In the afternoon of 13, July 2019 our ship arrived in Belgrade. We had sailed throughout the day through some of the best scenic parts of the Danube: its Iron Gate—spectacular gorges slicing through the Carpathian and Balkan Mountains, ancient Roman roads and buildings set into the mountain sides, on the Serbian side Trajan’s tablet, on the Romanian side a monumental rock carved into the likeness of Dacian King Decebalus. It was for me a most exhilarating day.

Serbia, like Bulgaria is a Parliamentary Republic. As most other cities in the region, it arose around a fortress to protect the surrounding countryside. Therefore, Belgrade, too, derives its character from its Kalemegdan Fortress. Set on a white stone ridge above the city, the fortress is Belgrade’s hallmark. In ancient times the entire city was enclosed by the walls of the fortress. Belgrade itself, like the other ex-Iron Curtain cities, shows, disconcertingly among beautiful old buildings the imprints of Stalinist architecture. However, Serbia as part of the former Yugoslavia seems to have escaped the most egregious excesses of Communism. Our guide reminded us that it was the genius of Josip Broz Tito that forged the separate parts of Serbia, Herzegovina, Bosnia, Croatia, Macedonia, Slovenia and Montenegro into the governmental region Yugoslavia.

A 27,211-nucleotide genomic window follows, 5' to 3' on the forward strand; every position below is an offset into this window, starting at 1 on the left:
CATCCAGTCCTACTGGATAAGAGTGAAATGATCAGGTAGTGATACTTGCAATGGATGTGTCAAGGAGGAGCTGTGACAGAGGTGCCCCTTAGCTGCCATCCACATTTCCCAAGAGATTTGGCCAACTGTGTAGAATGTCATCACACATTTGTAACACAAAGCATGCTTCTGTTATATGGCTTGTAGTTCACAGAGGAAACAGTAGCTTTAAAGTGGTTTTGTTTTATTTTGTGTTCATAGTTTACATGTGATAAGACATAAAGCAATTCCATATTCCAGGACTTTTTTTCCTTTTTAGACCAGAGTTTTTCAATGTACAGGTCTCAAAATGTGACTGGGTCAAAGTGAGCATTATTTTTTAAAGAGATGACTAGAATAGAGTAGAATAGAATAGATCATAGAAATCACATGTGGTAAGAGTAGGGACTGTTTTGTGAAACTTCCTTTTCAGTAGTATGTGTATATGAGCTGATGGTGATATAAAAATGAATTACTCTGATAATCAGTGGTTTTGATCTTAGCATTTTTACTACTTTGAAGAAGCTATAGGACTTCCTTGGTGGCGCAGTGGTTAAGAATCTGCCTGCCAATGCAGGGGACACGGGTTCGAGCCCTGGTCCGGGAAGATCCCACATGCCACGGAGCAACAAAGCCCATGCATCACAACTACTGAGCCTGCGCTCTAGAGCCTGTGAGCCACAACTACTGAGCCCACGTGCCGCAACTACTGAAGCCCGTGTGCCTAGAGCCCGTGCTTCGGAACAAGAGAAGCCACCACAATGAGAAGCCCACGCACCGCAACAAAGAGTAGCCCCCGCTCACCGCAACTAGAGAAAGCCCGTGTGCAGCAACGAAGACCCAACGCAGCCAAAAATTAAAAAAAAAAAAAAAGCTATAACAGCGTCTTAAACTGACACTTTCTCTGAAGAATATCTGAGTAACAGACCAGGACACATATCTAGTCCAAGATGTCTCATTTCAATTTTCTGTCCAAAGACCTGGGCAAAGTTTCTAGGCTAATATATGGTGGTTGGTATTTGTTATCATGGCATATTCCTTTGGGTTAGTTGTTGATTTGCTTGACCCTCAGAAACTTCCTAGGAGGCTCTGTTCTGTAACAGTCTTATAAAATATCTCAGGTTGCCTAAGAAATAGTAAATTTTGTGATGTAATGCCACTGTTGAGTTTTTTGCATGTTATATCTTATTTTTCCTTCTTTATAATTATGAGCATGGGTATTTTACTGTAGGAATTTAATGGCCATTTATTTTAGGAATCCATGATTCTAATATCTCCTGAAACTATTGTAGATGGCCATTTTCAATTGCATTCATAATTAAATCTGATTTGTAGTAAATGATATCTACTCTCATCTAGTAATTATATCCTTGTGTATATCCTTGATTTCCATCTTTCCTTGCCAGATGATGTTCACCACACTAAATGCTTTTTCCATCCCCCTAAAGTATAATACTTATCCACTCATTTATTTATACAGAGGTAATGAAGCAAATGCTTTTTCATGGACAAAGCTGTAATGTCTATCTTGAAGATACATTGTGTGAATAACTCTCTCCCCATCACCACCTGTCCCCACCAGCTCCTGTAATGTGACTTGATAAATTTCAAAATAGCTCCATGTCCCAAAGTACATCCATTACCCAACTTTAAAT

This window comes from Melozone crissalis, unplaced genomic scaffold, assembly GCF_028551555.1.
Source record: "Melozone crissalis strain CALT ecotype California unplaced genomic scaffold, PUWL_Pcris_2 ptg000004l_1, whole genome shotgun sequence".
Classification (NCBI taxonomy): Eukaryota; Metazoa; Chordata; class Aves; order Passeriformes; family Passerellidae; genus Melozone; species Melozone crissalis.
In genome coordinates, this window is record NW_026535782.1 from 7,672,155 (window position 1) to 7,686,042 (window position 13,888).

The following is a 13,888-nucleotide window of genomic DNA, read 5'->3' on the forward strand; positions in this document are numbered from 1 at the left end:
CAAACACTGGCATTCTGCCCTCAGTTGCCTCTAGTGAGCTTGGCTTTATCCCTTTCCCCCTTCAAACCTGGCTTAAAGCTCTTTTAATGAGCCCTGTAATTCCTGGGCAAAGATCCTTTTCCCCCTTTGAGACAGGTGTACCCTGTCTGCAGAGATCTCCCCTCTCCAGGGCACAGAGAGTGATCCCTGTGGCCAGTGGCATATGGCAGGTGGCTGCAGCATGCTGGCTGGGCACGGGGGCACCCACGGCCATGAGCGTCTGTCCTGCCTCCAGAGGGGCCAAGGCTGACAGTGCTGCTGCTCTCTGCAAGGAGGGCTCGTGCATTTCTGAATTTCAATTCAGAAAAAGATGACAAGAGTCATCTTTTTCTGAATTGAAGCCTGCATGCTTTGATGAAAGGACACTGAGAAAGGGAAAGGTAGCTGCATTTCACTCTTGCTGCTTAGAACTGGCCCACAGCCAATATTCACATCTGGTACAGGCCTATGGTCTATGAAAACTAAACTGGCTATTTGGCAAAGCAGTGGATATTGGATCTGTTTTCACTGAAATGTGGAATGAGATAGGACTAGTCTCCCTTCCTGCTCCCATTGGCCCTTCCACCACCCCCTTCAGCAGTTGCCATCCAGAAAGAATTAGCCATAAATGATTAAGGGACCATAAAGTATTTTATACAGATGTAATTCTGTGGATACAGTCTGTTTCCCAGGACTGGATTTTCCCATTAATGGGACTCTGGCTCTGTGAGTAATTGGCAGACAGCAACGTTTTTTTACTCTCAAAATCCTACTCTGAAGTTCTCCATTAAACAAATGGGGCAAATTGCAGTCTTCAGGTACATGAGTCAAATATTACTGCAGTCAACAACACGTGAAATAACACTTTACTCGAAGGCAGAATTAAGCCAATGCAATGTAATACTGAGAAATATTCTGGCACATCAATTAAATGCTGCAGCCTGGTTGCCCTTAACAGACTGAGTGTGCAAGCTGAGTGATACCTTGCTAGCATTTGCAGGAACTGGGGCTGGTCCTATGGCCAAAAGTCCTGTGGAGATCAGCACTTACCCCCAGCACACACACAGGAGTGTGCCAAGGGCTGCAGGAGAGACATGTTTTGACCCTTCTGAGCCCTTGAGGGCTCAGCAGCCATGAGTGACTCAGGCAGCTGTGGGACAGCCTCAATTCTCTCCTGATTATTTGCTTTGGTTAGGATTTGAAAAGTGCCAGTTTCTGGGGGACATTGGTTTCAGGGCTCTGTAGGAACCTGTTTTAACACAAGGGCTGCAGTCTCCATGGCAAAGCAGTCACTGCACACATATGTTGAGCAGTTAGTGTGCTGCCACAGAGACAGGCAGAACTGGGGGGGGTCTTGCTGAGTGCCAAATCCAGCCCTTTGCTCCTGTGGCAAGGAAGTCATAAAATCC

Years ago, I had been familiar with all European political and historical facts, the guides lectures were a good refresher course. How quickly we forget. I remembered now, how, at the time, I admired Tito’s bold strategic dealings with Moscow, for he soon realized that Moscow planned to use his beloved region as a colony to be plundered at will. Of all the communist leaders of the Iron Curtain Countries, he was the only one to successfully challenge Stalin and implement what he named “national communism”. So, without completely breaking ties with the Soviet Union, he steered his own course and managed to keep Yugoslavia on a higher plane than the other Soviet-Pact countries.

Of course, like every Communist leader with too much personal power, he later, too, succumbed to his own excesses.

And so it goes; give a speaker a microphone and he knows not brevity—give a leader unrestrained power, and he becomes a tyrant.

The Monument of Liberty is the modern symbol of the great Danube town of Ruse, Bulgaria. The author of the monument is the famous Italian sculptor Arnoldo Zocchi., Dreamstime

Part One: Historical Context | Observations During a Europa Trip (Part I)


 Sigrid Weidenweber grew up in communist East Berlin, escaping it using a French passport. Ms. Weidenweber holds a degree in medical technology as well as psychology and has course work in Anthropology.  She is co-founder of Aid for Afghans.  Weidenweber has traveled the world and lived with Pakistani Muslims, learning about the culture and religion. She is a published author and lecturer. You can find her books on Amazon.com